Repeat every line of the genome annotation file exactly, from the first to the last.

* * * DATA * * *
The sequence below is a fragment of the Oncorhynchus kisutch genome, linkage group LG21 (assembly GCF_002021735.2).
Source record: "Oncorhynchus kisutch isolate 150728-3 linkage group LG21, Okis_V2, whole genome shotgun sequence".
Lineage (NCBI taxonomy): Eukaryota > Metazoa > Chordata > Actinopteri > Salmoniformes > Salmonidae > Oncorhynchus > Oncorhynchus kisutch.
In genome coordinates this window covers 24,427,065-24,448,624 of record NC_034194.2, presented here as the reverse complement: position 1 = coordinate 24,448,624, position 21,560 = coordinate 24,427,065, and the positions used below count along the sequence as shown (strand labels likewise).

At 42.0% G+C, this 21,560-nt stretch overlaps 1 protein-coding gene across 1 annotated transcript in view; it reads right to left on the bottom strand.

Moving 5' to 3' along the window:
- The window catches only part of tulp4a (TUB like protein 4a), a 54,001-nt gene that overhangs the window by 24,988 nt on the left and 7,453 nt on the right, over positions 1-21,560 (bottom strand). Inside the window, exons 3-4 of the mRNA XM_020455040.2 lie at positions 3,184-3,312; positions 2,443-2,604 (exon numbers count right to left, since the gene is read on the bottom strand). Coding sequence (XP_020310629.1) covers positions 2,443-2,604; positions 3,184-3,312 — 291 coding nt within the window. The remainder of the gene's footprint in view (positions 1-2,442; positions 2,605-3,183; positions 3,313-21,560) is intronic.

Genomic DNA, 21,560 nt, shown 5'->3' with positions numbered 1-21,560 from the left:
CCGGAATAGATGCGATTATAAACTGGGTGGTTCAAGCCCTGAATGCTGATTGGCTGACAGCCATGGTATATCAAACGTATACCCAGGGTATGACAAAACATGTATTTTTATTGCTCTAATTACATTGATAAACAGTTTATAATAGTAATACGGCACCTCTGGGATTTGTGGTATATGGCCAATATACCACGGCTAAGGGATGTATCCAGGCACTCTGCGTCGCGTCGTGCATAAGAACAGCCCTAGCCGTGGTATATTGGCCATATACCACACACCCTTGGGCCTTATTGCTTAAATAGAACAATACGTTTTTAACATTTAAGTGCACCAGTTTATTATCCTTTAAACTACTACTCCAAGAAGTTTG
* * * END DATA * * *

The sequence below is a fragment of the Oncorhynchus kisutch genome, linkage group LG21 (assembly GCF_002021735.2).
Source record: "Oncorhynchus kisutch isolate 150728-3 linkage group LG21, Okis_V2, whole genome shotgun sequence".
Lineage (NCBI taxonomy): Eukaryota > Metazoa > Chordata > Actinopteri > Salmoniformes > Salmonidae > Oncorhynchus > Oncorhynchus kisutch.
In genome coordinates this window covers 24,427,065-24,448,624 of record NC_034194.2, presented here as the reverse complement: position 1 = coordinate 24,448,624, position 21,560 = coordinate 24,427,065, and the positions used below count along the sequence as shown (strand labels likewise).

At 42.0% G+C, this 21,560-nt stretch overlaps 1 protein-coding gene across 1 annotated transcript in view; it reads right to left on the bottom strand.

Moving 5' to 3' along the window:
- The window catches only part of tulp4a (TUB like protein 4a), a 54,001-nt gene that overhangs the window by 24,988 nt on the left and 7,453 nt on the right, over positions 1-21,560 (bottom strand). Inside the window, exons 3-4 of the mRNA XM_020455040.2 lie at positions 3,184-3,312; positions 2,443-2,604 (exon numbers count right to left, since the gene is read on the bottom strand). Coding sequence (XP_020310629.1) covers positions 2,443-2,604; positions 3,184-3,312 — 291 coding nt within the window. The remainder of the gene's footprint in view (positions 1-2,442; positions 2,605-3,183; positions 3,313-21,560) is intronic.

Genomic DNA, 21,560 nt, shown 5'->3' with positions numbered 1-21,560 from the left:
CCGGAATAGATGCGATTATAAACTGGGTGGTTCAAGCCCTGAATGCTGATTGGCTGACAGCCATGGTATATCAAACGTATACCCAGGGTATGACAAAACATGTATTTTTATTGCTCTAATTACATTGATAAACAGTTTATAATAGTAATACGGCACCTCTGGGATTTGTGGTATATGGCCAATATACCACGGCTAAGGGATGTATCCAGGCACTCTGCGTCGCGTCGTGCATAAGAACAGCCCTAGCCGTGGTATATTGGCCATATACCACACACCCTTGGGCCTTATTGCTTAAATAGAACAATACGTTTTTAACATTTAAGTGCACCAGTTTATTATCCTTTAAACTACTACTCCAAGAAGTTTG